The CARES Act of 2020 Update: Paycheck Protection Program & $250 Billion Boost | EIDL Program Expansion
Houston — April 7, 2020
Paycheck Protection Program
Yesterday, the U.S. Department of the Treasury released a FAQ regarding the Paycheck Protection Program. In addition to other clarifications, this FAQ clarifies the eligibility requirements of small businesses.
Per the text of the CARES Act, a business is eligible for the loan if the business has 500 or fewer employees or the business meets the SBA employee-based size standards for the industry in which it operates (if applicable).
In addition, small business concerns (as defined in section 3 of the Small Business Act, 15 U.S.C. 632) are eligible even if they have more than 500 employees so long as they satisfy the existing statutory and regulatory definition of a “small business concern.” The FAQ also provides that a business can qualify for the Paycheck Protection Program as a small business concern if it meets both tests in SBA’s “alternative size standard” as of March 27, 2020: (1) maximum tangible net worth of the business is not more than $15 million; and (2) the average net income after federal income taxes (excluding any carry-over losses) of the business for the two full fiscal years before the date of the application is not more than $5 million.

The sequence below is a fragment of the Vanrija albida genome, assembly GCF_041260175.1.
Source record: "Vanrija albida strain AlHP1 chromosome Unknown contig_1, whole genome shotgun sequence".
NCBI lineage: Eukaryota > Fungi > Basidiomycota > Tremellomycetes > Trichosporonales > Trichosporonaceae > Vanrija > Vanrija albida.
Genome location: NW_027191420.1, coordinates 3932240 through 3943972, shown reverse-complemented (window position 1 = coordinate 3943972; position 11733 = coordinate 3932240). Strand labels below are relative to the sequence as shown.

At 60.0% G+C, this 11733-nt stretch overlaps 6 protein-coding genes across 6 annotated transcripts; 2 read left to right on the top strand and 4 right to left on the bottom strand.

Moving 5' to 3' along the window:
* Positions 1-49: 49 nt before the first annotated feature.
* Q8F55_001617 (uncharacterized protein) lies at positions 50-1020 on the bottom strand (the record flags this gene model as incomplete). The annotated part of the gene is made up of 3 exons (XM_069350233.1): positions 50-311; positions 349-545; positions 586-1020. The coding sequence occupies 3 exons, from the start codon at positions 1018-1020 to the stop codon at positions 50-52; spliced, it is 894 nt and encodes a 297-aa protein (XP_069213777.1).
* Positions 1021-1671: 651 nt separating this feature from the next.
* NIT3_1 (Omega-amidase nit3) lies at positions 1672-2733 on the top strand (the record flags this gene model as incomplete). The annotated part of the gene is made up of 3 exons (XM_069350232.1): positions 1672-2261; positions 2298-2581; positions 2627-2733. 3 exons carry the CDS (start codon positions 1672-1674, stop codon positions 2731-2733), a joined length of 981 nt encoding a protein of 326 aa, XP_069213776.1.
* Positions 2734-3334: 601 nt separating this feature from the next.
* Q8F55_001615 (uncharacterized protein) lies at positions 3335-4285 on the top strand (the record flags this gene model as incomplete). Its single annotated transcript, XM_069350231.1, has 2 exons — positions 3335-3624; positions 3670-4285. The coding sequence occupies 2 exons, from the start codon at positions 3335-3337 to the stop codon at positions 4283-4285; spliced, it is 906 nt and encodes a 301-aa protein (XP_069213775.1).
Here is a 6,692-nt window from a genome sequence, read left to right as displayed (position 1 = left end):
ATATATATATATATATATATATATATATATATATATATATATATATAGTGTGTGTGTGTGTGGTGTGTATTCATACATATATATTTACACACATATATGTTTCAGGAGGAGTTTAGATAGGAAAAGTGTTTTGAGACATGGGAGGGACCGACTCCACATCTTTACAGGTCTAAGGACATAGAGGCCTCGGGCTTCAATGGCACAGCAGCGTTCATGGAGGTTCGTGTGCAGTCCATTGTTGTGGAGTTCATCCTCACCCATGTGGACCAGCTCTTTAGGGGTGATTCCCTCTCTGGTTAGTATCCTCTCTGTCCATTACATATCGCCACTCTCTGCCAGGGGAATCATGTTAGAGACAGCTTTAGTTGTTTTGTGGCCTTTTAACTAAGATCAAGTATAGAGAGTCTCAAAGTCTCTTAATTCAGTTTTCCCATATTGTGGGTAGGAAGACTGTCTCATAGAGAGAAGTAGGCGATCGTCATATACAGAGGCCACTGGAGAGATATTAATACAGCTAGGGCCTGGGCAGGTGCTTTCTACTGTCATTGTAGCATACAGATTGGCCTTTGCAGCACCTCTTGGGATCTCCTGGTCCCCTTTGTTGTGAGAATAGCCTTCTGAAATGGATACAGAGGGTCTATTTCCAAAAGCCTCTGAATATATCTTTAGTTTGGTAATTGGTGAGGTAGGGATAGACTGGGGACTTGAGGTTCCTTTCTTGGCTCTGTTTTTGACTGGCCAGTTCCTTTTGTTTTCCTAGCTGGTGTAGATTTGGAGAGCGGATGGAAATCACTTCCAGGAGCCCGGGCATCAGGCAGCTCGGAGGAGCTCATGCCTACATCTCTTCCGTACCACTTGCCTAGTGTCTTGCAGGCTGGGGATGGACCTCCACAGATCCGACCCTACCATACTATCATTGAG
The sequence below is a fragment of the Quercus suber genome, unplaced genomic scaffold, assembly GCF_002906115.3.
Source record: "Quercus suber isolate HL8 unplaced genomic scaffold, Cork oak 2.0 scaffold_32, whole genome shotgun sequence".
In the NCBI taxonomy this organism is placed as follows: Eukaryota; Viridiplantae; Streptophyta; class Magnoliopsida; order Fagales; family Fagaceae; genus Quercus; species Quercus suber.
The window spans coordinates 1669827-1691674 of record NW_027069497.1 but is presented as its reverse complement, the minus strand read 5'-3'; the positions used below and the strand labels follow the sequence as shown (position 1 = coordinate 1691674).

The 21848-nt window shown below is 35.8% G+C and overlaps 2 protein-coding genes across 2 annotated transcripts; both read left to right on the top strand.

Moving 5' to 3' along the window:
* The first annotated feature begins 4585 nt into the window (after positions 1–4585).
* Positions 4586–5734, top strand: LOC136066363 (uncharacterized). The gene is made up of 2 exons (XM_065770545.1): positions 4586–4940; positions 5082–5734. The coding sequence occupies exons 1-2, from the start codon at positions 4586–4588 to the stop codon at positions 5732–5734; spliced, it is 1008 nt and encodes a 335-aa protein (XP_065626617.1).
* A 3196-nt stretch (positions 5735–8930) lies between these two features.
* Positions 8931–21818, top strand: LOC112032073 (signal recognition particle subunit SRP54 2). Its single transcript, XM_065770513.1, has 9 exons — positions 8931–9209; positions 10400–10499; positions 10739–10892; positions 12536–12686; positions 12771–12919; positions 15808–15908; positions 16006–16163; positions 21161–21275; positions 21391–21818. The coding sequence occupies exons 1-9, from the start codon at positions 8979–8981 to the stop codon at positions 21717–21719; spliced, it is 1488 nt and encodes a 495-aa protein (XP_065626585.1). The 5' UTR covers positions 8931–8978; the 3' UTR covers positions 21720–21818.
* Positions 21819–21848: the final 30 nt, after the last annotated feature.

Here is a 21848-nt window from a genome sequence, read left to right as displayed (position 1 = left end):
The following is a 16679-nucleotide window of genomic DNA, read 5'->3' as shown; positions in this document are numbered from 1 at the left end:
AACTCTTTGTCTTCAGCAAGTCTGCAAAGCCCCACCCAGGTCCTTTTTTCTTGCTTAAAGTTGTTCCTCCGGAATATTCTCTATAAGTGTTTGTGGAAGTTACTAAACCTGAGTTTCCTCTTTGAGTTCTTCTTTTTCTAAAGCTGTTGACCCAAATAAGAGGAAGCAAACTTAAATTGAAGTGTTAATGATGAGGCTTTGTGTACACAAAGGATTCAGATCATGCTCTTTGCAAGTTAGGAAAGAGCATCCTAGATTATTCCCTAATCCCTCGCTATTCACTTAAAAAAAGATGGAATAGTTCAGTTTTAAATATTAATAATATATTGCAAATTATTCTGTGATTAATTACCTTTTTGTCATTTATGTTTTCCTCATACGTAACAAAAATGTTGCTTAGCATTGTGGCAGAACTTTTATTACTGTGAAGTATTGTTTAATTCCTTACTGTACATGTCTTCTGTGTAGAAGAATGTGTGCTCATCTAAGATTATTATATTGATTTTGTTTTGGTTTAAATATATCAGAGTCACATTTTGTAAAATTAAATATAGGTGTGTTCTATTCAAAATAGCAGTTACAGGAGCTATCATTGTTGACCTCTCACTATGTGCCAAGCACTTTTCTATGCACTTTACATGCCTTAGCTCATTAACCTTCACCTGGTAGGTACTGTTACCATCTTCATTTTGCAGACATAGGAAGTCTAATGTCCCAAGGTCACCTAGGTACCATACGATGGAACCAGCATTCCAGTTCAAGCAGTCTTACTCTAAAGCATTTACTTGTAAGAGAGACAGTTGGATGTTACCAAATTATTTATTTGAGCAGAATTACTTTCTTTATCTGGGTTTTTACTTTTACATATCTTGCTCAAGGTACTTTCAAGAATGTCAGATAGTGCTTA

Separate from the FAQ issued by the U.S. Department of the Treasury, Treasury Secretary Steven Mnuchin stated today that he has spoken with congressional leaders to secure an additional $250 billion for the Paycheck Protection Program. Any additional funding will need to be approved by Congress.
Continued guidance is expected from the Small Business Administration and the U.S. Department of the Treasury. We will keep you updated with any other developments regarding the Paycheck Protection Program.
Economic Injury Disaster Loan and the Emergency Grant
While there has been much media focus on the Paycheck Protection Program, we want to acknowledge that the CARES Act also expands the SBA’s long-standing Economic Injury Disaster Loan (EIDL) program. The CARES Act allocates $10 billion to expand the EIDL program to businesses beyond previous size limits to include those with up to 500 employees, with some relaxed eligibility requirements. Additionally, in an effort to get money into the hands of small businesses as soon as possible, Section 1110 of the CARES Act authorizes an emergency grant to eligible businesses of up to $10,000.
What businesses are eligible?
- A business with not more than 500 employees
- An individual who operates under a sole proprietorship, with or without employees, or as an independent contractor
- A cooperative with not more than 500 employees
- A tribal small business concern, as described in 15 U.S.C. 657a(b)(2)(C), with not more than 500 employees
- A business, including an agricultural cooperative, aquaculture enterprise, nursery, or producer cooperative, that is small under SBA size standards.
Any business that applies for this loan must have been in operation on January 31, 2020.
What are the loan terms?